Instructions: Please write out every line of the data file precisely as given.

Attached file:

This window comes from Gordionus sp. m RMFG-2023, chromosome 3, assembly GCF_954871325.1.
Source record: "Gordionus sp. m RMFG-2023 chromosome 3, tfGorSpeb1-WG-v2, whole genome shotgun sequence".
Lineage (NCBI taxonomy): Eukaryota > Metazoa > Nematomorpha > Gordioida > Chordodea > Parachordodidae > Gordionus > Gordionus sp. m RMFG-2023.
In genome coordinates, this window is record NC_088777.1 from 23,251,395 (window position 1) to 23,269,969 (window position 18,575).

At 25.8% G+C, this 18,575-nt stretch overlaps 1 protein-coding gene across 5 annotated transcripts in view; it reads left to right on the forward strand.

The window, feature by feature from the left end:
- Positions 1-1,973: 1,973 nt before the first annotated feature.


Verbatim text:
This window comes from Gordionus sp. m RMFG-2023, chromosome 3, assembly GCF_954871325.1.
Source record: "Gordionus sp. m RMFG-2023 chromosome 3, tfGorSpeb1-WG-v2, whole genome shotgun sequence".
Lineage (NCBI taxonomy): Eukaryota > Metazoa > Nematomorpha > Gordioida > Chordodea > Parachordodidae > Gordionus > Gordionus sp. m RMFG-2023.
In genome coordinates, this window is record NC_088777.1 from 23,251,395 (window position 1) to 23,269,969 (window position 18,575).

At 25.8% G+C, this 18,575-nt stretch overlaps 1 protein-coding gene across 5 annotated transcripts in view; it reads left to right on the forward strand.

The window, feature by feature from the left end:
- Positions 1-1,973: 1,973 nt before the first annotated feature.